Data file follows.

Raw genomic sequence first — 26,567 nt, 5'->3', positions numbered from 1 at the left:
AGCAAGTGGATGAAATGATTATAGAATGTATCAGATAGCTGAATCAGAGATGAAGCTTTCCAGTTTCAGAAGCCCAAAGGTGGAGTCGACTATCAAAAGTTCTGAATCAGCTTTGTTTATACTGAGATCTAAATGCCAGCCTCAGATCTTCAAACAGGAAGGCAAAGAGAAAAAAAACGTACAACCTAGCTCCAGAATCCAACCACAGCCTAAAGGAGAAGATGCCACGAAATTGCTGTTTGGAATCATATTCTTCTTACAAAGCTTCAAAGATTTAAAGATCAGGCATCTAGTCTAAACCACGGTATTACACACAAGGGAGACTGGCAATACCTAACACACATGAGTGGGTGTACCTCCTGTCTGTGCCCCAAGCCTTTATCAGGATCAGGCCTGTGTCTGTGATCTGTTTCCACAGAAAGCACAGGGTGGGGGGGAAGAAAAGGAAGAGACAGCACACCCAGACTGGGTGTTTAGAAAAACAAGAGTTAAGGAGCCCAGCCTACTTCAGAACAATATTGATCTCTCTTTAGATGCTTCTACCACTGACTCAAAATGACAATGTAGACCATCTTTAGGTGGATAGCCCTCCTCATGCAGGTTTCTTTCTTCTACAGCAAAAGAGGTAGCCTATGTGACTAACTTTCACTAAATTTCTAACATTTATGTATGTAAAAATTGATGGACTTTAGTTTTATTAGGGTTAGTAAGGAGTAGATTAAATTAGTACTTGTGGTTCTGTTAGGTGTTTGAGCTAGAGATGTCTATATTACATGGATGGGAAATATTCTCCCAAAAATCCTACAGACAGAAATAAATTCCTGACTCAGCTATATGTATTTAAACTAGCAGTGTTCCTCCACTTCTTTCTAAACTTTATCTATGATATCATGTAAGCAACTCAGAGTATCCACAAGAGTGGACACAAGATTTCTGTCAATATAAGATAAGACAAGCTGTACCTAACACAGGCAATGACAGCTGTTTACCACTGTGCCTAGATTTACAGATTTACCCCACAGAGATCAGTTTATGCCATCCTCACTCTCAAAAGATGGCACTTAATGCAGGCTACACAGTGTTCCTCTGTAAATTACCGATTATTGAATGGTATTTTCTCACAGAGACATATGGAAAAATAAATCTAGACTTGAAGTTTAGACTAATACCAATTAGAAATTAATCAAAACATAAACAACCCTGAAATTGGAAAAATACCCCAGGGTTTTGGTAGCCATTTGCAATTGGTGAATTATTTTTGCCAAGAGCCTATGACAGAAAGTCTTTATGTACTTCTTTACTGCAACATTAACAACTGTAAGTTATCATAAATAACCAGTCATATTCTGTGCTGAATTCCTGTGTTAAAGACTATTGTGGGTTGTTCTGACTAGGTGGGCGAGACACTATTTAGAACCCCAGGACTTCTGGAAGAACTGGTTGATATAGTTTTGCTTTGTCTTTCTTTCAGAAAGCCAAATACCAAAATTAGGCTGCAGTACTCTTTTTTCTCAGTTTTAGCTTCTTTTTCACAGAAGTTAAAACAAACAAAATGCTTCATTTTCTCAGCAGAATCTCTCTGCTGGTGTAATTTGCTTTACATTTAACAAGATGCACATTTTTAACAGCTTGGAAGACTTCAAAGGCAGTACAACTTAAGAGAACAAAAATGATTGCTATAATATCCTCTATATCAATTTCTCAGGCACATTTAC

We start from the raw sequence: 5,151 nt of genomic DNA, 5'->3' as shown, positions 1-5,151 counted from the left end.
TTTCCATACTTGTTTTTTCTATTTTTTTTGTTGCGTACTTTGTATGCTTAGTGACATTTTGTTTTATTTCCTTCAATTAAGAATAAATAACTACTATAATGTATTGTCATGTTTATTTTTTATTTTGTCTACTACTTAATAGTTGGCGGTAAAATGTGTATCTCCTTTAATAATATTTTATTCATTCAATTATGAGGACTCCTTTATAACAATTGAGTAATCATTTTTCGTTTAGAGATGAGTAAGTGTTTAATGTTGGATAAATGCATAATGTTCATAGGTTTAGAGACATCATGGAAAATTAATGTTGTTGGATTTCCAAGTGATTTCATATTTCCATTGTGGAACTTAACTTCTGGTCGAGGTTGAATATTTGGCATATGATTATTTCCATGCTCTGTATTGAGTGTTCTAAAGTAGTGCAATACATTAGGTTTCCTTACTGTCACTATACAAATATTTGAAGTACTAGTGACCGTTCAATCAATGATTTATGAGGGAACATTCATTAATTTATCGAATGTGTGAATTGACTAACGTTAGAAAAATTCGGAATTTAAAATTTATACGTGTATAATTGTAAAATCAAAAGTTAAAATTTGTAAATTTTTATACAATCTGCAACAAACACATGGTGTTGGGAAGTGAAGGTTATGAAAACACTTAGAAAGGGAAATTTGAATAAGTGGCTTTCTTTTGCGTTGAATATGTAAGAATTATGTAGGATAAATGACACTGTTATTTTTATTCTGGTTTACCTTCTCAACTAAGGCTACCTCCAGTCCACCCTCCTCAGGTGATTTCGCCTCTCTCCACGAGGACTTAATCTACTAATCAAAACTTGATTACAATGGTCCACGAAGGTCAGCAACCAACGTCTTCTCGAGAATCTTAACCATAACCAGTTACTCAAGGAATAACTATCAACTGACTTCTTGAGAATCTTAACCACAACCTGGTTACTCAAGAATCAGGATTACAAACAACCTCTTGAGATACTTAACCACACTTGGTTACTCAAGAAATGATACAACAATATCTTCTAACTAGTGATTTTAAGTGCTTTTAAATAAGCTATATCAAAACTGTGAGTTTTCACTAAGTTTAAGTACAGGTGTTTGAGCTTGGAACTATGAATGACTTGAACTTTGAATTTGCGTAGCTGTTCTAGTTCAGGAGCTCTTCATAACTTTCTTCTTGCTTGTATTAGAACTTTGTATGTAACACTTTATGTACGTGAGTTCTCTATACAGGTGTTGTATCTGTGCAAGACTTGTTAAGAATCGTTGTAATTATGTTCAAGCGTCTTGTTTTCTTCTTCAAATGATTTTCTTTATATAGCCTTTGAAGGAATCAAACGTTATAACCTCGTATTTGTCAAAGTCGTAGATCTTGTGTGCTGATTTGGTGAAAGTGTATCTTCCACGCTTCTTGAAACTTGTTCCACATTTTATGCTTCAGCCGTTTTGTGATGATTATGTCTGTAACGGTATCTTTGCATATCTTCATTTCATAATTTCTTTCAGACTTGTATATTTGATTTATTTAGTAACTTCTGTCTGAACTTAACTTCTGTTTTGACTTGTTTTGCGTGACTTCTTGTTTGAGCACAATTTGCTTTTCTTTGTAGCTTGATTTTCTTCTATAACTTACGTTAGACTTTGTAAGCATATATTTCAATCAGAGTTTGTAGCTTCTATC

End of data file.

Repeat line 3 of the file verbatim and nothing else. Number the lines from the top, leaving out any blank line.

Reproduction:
We start from the raw sequence: 5,151 nt of genomic DNA, 5'->3' as shown, positions 1-5,151 counted from the left end.